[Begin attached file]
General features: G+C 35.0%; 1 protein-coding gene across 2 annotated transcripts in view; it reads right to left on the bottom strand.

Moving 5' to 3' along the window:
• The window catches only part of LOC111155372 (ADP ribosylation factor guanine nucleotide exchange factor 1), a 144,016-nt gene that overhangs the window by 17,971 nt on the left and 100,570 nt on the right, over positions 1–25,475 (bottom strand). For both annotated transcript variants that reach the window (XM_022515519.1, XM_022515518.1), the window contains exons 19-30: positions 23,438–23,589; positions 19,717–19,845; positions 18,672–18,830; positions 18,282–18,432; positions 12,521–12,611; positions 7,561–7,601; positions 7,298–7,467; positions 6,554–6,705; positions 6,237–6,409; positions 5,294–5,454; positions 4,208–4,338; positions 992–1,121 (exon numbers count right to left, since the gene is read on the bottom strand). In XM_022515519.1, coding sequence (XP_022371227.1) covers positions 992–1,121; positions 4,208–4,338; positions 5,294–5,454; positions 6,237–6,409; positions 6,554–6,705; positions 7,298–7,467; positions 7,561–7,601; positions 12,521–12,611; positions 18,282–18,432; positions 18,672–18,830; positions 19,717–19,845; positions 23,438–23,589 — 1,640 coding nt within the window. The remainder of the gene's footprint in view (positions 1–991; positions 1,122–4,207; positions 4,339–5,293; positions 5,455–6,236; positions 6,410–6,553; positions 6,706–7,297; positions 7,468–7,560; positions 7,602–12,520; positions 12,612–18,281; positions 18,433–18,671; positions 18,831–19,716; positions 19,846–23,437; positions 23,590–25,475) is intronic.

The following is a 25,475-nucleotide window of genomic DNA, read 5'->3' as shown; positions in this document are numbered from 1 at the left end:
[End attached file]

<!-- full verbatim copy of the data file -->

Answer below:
General features: G+C 35.0%; 1 protein-coding gene across 2 annotated transcripts in view; it reads right to left on the bottom strand.

Moving 5' to 3' along the window:
• The window catches only part of LOC111155372 (ADP ribosylation factor guanine nucleotide exchange factor 1), a 144,016-nt gene that overhangs the window by 17,971 nt on the left and 100,570 nt on the right, over positions 1–25,475 (bottom strand). For both annotated transcript variants that reach the window (XM_022515519.1, XM_022515518.1), the window contains exons 19-30: positions 23,438–23,589; positions 19,717–19,845; positions 18,672–18,830; positions 18,282–18,432; positions 12,521–12,611; positions 7,561–7,601; positions 7,298–7,467; positions 6,554–6,705; positions 6,237–6,409; positions 5,294–5,454; positions 4,208–4,338; positions 992–1,121 (exon numbers count right to left, since the gene is read on the bottom strand). In XM_022515519.1, coding sequence (XP_022371227.1) covers positions 992–1,121; positions 4,208–4,338; positions 5,294–5,454; positions 6,237–6,409; positions 6,554–6,705; positions 7,298–7,467; positions 7,561–7,601; positions 12,521–12,611; positions 18,282–18,432; positions 18,672–18,830; positions 19,717–19,845; positions 23,438–23,589 — 1,640 coding nt within the window. The remainder of the gene's footprint in view (positions 1–991; positions 1,122–4,207; positions 4,339–5,293; positions 5,455–6,236; positions 6,410–6,553; positions 6,706–7,297; positions 7,468–7,560; positions 7,602–12,520; positions 12,612–18,281; positions 18,433–18,671; positions 18,831–19,716; positions 19,846–23,437; positions 23,590–25,475) is intronic.

The following is a 25,475-nucleotide window of genomic DNA, read 5'->3' as shown; positions in this document are numbered from 1 at the left end: